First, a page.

I was out of town last Monday or shou’d answer’d your favour pr. post.  Am much oblig’d for your kind congratulations and wishes [on the birth of my son, Isaac].I take it as a great honour in your presenting me with the circumcising your son. Shou’d been glad it had been sooner on acc’t of my [ap]prentice being out of his time and gone and [this] will make it difficult for me to go just now. And another reason, my cousin Manuel [Emanuel Abrahams] and self have enter’d in the business of distilling and tobacco and manufacture. However, if I can possibly some in a little while hence, will gladly do it as nothing wou’d be more pleasure than to see my good friends att your place which I really long to do. In my next, will
be more particular as to my coming. Till then I am, with respect, s’r,

                                         Your very hum’le ser’t,
                                                   Abr’m I. Abrahams
My spouse joins her complim’ts to you, spouse, and family.[5]

“Abrahams was, however, no more particular in his next letter, dated two weeks later, August 25, and Aaron could not have been much encouraged by it. He was ‘sorry to tell’ Aaron that his business still detained him in New York, and he could not say when it might be possible for him to come. Perhaps Aaron would consider employing someone else: ‘Doctr Marks is releas’d out of goal [jail]. Beleive he wou’d willingly go if you was to write him. Think he gladly go.’

“Perhaps Aaron had little confidence in the erstwhile prisoner, who had probably been jailed for nothing more heinous than debt. Or perhaps ‘Doctor’ Marks was not as willing to go as Abrahams had assumed. It may even have happened that Marks did not remain out of jail long enough to set out for Newport. At all events, little Joseph remained uncircumcised until the following February, when Abrahams did at length find it possible to undertake the journey to Newport. The New Yorker then recorded in his registry of circumcisions:


                       3.     Sundy Febry 12: 1757
                         Moses Lopez’s son Aaron
                       4.     and Aaron Lopez his son
                         Joseph at Rhode Island.

He added in Hebrew, ‘Sunday 13th Shebat 5517 Aaron son of   Moses Lopez and on the same day Joseph son of Aaron Lopez.’ During the same visit Moses’ newborn son, named Aaron in good Sephardic fashion for his uncle, was circumcised   as well. Writing to the Newporters from Stamford, Connecticut, some weeks later on his way back to New York, the mohel asked to ‘have the pleasure of a few lines from you all with good news from all your good families.’ Abrahams must have felt warmly attached to his Newport host; on at least two further occasions he concluded business letters to Aaron with the request, ‘Pray kiss my dear boy Josy for my sake.’”[6]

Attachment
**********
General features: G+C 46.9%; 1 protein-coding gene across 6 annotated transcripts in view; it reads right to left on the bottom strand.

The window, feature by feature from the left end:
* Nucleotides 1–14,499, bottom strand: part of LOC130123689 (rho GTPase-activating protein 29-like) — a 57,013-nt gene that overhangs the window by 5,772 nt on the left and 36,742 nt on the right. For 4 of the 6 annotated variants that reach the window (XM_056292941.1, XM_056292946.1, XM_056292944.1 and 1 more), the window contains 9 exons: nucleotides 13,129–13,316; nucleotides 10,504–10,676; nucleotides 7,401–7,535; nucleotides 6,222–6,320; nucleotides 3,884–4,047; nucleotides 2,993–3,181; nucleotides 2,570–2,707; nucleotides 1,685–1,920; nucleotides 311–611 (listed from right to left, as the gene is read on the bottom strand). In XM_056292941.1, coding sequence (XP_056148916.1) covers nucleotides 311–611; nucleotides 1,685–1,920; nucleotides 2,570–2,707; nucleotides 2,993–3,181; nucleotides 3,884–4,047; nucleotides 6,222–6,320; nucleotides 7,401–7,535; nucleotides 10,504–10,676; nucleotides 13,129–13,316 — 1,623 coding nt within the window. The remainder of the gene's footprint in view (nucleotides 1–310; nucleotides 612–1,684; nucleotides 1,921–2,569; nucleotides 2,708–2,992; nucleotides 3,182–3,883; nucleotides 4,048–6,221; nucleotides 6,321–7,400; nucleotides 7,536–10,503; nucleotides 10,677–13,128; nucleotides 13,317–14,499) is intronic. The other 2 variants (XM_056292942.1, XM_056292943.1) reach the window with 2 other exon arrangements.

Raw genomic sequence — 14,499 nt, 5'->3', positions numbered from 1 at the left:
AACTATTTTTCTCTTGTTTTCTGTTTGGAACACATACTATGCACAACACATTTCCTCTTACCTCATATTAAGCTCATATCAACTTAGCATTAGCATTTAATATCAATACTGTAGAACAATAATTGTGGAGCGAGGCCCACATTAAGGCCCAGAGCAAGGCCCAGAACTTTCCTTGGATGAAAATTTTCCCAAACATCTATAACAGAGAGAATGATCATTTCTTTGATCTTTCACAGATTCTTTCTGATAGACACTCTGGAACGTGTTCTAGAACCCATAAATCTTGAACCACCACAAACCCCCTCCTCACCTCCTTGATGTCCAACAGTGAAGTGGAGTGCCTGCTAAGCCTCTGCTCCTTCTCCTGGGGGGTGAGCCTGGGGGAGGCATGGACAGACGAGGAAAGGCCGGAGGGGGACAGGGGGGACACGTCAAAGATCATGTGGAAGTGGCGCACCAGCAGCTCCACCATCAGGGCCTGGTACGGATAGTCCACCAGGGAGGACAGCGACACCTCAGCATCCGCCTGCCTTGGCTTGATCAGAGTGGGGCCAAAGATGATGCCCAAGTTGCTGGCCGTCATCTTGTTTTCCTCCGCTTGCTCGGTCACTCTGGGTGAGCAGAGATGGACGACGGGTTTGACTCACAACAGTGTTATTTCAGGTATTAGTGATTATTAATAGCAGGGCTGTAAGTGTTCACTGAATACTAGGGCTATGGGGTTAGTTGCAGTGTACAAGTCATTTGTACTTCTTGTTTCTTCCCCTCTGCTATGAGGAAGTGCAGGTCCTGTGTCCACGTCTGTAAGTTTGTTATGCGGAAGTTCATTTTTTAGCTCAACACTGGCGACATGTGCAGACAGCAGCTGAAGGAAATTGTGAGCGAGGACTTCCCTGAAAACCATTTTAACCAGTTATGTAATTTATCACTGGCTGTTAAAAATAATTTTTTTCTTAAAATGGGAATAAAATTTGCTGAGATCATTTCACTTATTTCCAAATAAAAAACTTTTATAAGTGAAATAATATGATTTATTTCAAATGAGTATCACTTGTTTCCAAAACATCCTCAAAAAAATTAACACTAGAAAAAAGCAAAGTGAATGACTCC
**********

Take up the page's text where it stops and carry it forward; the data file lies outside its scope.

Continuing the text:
Such were some of the difficulties encountered by Colonial Jews who wanted to initiate their sons into the covenant of Avraham. Despite these obstacles, they did their best to continue the religion of their ancestors and pass it on to their offspring. In a real sense they laid the foundations for those who came to the United States after them by showing that in the face of what appeared to be insurmountable obstacles, one could still maintain one’s Yiddishkeit.



[1] Two Jewish Functionaries in Colonial Pennsylvania, Malcolm H. Stein, American Jewish Historical Society, reproduced in the Jewish Experience in America, Ktav Publishing House, New York, 1969, pages 120-121.

[2] Lopez of Newport, Colonial American Merchant Prince, Stanley F. Chyet, Wayne State University Press, 1970, page 32.

[3] On Love, Marriage, Children And Death, Too Jacob R. Marcus, Society of Jewish Bibliophiles, 1965, pages 36 – 37.

[4] Early American Jewry, Volume 1, Jacob Rader Marcus, The Jewish Publication Society of America, 1951, page 79.

[5] Lopez of Newport, page 32 and On Love, Marriage, Children And Death, Too, page 37.

[6] Lopez of Newport, pages 32 – 33.

Dr. Yitzchak Levine, a frequent contributor to The Jewish Press, is a professor in the department of Mathematical Sciences Stevens Institute of Technology, Hoboken, New Jersey. He may be contacted at llevine@stevens-tech.edu.

Printed from: http://www.jewishpress.com/sections/magazine/glimpses-ajh/bris-mila-during-colonial-times/2005/11/02/